Joint Review: Dr. Strange Beard by Penny Reid

Reviewed by Caitlin & Sara

Caitlin: I’m a Penny Reid fan, and her last several books have been, in my opinion, her best. Marriage of Inconvenience and Dating-ish were the two best books in the Knitting in the City series by a mile (thanks to a complete lack of slut-shaming that plagued the earlier books), and I’m very much enjoying her Winston Brothers series.

Sara: I’m also a Penny Reid fan and I agree. It’s great when you can see an author grow. Gone is the problematic slut shaming and completely monochromatic cast of characters and in their place are thought provoking commentary on current events and more diversity. I’m really happy with the way Reid’s writing and this series in particular is going.

Caitlin: The Winston boys are a family in Green Valley, Tennessee that are all very handsome, very sexy, and very bearded. Dr. Strange Beard is about Roscoe Winston, the youngest brother, and his childhood friend Simone Payton. ​Roscoe is 26 years old, a veterinarian, over 6 feet tall, and a total flirt. He also has a situational memory, in which he can recall conversations word for word even if they happened 20 years ago. This is the alleged reason he ghosted Simone 10 years ago – he drunkenly admitted he was in love with her, and she was not ready to hear it. Too distraught to be around someone who could never love him back, Roscoe simply cut his best friend out of his life.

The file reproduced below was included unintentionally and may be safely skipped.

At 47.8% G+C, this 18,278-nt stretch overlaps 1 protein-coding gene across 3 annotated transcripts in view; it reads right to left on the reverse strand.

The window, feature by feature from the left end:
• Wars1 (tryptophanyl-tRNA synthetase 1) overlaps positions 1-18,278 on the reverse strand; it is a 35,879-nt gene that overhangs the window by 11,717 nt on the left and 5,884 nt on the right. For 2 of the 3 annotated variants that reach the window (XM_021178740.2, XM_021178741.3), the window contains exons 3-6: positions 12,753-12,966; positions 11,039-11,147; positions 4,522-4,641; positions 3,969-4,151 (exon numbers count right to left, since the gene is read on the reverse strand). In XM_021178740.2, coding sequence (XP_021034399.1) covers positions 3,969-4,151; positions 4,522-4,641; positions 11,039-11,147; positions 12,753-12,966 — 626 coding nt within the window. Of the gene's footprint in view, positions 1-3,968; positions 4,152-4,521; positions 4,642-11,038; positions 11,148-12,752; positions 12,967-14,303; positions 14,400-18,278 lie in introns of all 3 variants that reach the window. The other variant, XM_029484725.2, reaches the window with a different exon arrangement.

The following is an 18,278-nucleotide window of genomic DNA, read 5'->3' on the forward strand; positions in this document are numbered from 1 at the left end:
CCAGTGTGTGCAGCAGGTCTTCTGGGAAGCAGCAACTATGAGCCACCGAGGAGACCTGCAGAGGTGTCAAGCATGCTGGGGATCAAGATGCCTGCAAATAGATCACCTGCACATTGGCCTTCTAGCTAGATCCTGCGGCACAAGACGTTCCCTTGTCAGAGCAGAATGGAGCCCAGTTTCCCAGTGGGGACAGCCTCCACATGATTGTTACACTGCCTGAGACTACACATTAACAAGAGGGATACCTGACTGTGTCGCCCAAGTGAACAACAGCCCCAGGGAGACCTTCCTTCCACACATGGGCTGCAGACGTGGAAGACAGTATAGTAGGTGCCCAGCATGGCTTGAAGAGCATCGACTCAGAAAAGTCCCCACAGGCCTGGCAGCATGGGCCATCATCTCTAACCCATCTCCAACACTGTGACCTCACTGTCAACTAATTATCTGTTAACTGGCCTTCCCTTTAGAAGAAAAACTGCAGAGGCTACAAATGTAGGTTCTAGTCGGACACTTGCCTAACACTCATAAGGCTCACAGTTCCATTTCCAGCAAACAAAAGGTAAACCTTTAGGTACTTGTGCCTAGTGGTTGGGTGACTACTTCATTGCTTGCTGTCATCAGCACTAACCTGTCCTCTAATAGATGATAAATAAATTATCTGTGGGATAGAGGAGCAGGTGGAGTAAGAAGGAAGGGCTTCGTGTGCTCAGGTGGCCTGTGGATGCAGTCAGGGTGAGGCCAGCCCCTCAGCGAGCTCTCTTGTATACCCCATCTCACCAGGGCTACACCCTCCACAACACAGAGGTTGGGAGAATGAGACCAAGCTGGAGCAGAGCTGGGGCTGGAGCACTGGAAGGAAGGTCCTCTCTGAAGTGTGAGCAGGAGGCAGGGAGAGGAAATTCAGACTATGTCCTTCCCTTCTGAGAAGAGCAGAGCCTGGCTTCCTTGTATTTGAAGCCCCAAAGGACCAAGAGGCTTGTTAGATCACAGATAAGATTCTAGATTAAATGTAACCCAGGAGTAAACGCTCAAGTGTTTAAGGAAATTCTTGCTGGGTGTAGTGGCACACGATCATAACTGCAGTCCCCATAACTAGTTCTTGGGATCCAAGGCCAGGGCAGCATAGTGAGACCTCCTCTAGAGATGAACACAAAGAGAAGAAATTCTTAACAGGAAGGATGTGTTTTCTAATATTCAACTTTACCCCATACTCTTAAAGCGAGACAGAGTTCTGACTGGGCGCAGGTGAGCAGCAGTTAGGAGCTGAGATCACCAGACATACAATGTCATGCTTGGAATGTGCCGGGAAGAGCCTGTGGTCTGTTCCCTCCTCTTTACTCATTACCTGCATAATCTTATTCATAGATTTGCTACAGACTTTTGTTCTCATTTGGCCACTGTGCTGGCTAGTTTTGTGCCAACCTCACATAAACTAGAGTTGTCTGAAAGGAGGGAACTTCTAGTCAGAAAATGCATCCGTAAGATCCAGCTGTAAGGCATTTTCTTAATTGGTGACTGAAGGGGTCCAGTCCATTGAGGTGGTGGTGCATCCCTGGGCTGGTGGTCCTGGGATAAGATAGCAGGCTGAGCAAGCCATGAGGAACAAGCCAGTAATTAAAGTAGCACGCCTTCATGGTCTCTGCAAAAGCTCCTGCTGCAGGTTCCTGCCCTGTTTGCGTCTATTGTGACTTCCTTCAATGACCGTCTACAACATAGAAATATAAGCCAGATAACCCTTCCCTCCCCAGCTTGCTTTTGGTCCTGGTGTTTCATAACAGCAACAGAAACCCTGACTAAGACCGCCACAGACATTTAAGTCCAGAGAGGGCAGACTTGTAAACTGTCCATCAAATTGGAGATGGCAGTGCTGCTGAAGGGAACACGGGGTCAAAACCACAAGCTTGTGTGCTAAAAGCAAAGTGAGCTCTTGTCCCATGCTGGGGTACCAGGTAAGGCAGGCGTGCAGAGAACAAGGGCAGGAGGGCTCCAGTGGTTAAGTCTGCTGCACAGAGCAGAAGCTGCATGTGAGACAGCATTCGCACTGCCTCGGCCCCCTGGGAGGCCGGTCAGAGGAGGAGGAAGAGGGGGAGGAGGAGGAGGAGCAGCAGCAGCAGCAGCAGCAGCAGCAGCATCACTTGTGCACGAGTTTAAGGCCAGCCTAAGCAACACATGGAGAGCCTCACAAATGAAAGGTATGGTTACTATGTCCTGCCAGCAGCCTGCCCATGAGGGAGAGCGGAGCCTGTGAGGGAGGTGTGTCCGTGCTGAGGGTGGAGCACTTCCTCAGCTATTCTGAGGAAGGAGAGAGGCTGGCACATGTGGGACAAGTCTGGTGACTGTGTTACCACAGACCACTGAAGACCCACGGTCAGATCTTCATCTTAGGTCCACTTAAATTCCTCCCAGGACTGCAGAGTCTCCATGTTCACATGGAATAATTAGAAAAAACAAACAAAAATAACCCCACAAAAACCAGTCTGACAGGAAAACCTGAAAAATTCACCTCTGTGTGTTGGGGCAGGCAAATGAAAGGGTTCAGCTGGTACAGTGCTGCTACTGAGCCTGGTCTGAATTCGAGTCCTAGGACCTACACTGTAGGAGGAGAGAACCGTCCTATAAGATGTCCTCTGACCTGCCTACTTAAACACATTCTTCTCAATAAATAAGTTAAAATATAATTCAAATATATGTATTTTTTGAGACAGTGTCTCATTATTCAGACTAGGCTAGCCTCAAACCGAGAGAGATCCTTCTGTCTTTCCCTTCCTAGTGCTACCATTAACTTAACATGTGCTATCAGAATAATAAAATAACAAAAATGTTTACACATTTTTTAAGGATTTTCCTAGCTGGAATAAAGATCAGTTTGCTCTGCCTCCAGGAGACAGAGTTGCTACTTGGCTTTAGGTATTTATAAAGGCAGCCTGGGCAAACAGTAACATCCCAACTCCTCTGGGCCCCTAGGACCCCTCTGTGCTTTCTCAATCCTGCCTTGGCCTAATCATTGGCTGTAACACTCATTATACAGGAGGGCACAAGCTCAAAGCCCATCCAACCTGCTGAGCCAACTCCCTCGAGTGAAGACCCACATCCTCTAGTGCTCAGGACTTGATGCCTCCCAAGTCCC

​Simone, not having any memory of that conversation, never understood why Roscoe left all those years ago. But she went on living anyway – going to DC for college and then getting a job with the FBI. That’s why she’s back, actually. Ostensibly, she’s “figuring it out” while working at her parents’ diner in Green Valley. In actuality, she’s checking on Darrell Winston (Roscoe’s father) and his motorcycle gang, the Iron Wraiths, to see about a string of murders that seems to happen in June of every year, and all signs point in that direction.

Sara: Dr. Strange Beard is the fifth book in Penny Reid’s Winston Brothers series and takes place roughly 5 years following the events of the last book, Beard in Mind. So new readers to the series might catch some spoilers or find themselves on the outside of an inside joke, but otherwise this can be read as a stand-alone.